A Learned Speech Appropriate for Sept. 11
by Ted Owen
The anniversary of the terrorist attacks on our country is right around the corner. Sept. 11, as many have said, will long live in infamy.
As we begin to refocus on what happened that day last fall, I begin to see the stirrings of a renewed patriotism. There were so many flags fluttering in the immediate weeks after the attack that no matter where you looked you would see one.
I liked that. There are still hundreds flying in front of homes, offices and on cars. I love the symbolism of those red, white and blue banners proudly waving in the wind.
I was doing some research for a speech I am giving in a week or so, and I came across a short speech delivered by a Circuit Court judge by the name of Learned Hand, who was speaking at an "I am an American Day" celebration in the midst of World War II. Parts of it seem appropriate as we near Sept. 11, our "Proud to Be an American" day.
"We have gathered here to affirm a faith, a faith in a common purpose, a common conviction, a common devotion. Some of us have chosen America as the land of our adoption; the rest have come from those who did the same.
"For this reason we have some right to consider ourselves a picked group, a group of those who had the courage to break from the past and brave the dangers and the loneliness of a strange land. What was the object that nerved us, or those who went before us, to this choice?
"We sought liberty , freedom from oppression, freedom from want, freedom to be ourselves. This we then sought; this we now believe that we are by way of winning.
"What do we mean when we say that first of all we seek liberty? I often wonder whether we do not rest our hopes too much upon constitutions, upon laws and upon courts. "These are false hopes; believe me, these are false hopes. Liberty lies in the hearts of men and women; when it dies there, no constitution, no law, no court can save it; no constitution, no law, no court can even do much to help it.
"While it lies there, it needs no constitution, no law, no court to save it. And what is this liberty which must lie in the hearts of men and women?
"It is not the ruthless, the unbridled will; it is not freedom to do as one likes. That is the denial of liberty, and leads straight to its overthrow.
"A society in which men recognize no check upon their freedom soon becomes a society where freedom is the possession of only a savage few , as we have learned to our sorrow.
"What, then, is the spirit of liberty? I cannot define it; I can only tell you my own faith. The spirit of liberty is the spirit which is not too sure that it is right; the spirit of liberty is the spirit which seeks to understand the minds of other men and women; the spirit of liberty is the spirit which weighs their interests alongside its own without bias; the spirit of liberty remembers that not even a sparrow falls to earth unheeded; the spirit of liberty is the spirit of him who, near 2000 years ago, taught mankind that lesson it has never learned, but has never quite forgotten , that there may be a kingdom where the least shall be heard and considered side by side with the greatest.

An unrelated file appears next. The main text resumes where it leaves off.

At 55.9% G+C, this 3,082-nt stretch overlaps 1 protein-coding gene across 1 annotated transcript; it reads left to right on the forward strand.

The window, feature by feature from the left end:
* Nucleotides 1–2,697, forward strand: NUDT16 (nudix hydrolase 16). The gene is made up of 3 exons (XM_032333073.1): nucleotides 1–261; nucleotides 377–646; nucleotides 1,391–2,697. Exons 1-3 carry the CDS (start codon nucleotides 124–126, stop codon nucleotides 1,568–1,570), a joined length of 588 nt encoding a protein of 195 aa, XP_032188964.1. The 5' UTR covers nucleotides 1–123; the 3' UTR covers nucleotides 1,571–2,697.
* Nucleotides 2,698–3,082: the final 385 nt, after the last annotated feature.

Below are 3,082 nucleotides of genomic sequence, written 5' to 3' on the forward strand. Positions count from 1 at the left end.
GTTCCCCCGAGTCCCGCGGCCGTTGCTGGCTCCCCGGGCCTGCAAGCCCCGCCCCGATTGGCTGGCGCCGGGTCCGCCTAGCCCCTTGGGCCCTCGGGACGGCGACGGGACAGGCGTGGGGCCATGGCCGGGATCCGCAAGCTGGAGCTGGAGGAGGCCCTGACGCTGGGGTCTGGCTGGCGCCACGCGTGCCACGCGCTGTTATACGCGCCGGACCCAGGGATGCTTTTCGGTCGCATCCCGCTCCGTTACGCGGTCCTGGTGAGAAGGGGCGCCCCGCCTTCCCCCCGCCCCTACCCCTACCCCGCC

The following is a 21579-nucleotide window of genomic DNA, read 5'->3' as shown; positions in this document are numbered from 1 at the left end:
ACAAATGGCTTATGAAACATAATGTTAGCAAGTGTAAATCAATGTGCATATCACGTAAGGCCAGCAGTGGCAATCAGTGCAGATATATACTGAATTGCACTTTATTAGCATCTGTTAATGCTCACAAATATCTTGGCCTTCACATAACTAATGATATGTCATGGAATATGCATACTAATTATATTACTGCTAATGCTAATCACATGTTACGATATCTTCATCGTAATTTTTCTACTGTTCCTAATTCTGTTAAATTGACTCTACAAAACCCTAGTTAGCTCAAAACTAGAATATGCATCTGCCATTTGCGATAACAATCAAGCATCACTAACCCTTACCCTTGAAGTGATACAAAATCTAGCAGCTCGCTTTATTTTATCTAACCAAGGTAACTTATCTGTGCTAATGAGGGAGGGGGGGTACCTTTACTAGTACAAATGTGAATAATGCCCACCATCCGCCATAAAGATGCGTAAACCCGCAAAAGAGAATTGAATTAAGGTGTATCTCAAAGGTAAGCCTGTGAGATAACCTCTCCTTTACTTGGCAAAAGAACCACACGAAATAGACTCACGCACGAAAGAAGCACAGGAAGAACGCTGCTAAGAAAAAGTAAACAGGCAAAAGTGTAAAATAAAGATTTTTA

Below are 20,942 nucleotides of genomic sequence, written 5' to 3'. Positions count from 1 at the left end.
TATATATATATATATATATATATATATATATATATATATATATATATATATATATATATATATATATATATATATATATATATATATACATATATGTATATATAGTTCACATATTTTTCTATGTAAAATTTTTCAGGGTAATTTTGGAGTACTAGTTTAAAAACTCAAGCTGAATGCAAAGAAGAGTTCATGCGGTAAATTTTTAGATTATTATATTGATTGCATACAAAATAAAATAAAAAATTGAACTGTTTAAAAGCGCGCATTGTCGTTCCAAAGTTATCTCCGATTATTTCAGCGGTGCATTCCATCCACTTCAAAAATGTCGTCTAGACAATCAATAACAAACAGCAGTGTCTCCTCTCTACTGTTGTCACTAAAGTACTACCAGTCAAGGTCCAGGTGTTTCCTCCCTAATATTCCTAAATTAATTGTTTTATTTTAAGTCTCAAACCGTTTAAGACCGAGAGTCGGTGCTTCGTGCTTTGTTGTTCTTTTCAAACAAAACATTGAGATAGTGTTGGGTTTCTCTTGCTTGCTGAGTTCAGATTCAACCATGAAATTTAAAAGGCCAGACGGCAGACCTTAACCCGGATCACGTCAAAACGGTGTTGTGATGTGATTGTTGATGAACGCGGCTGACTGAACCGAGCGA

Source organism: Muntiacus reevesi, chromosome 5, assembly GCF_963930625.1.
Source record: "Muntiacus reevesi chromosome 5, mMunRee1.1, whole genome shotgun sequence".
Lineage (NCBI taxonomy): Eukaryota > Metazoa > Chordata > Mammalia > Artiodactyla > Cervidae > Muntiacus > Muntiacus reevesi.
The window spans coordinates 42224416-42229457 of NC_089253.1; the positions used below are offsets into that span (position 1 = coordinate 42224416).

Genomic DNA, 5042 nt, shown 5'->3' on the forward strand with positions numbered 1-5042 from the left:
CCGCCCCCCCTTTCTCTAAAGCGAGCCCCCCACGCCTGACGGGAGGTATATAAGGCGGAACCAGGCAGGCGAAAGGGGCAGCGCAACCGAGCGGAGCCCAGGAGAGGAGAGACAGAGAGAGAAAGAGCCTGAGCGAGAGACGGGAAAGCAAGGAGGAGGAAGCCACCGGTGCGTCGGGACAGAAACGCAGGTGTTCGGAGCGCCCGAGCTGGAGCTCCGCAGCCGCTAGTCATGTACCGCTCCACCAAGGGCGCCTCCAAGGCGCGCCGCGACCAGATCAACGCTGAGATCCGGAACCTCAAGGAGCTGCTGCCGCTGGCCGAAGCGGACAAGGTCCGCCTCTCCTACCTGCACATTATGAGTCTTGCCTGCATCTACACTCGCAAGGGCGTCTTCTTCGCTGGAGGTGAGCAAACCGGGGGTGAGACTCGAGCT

"And now in that spirit, that spirit of an America which has never been, and which may never be , nay, which never will be except as the conscience and courage of Americans create it , yet in the spirit of that America which lies hidden in some form in the aspirations of us all; in the spirit of that America for which our young men are at this moment fighting and dying; in the spirit of liberty and of America so prosperous, and safe, and contented, we shall have failed to grasp its meaning, and shall have been truant to its promise, except as we strive to make it a signal, a beacon, a standard, to which the best hopes of mankind will ever turn?
"In confidence that you share that belief, I now ask you to raise your hands and repeat with me this pledge:
"I pledge allegiance to the flag of the United States of America, and to the republic for which it stands , one nation, indivisible, with liberty and justice for all."
We are once again reprinting our glossy 11-by-17-inch American flag. It will appear in our Sept. 2 issue. Take it out, read the sentiments on the back and proudly display it in a window of your choice.
Look at it every day, smile and remember you live in the greatest country in the world. May God bless America and each one of you.
Credit: To Second Chance and its volunteers for a very successful Paints the Town project. More than 900 volunteers converged on the streets of Downtown recently to help fix up the area. They covered 175 blocks, collected 19 tons of trash, painted two senior citizens' homes, painted two city block murals and removed 18,000 square feet of graffiti. Some of the events sponsors were Union Bank of California, Pacific ComTel, Nordstrom, San Diego National Bank and the San Diego Roofing Contractors Association, to name but a few. This kind of effort is the real reflection of how American corporations perform in a region. Not like the Enron-esque stereotypes. Congratulations to Second Chance for putting together a great project.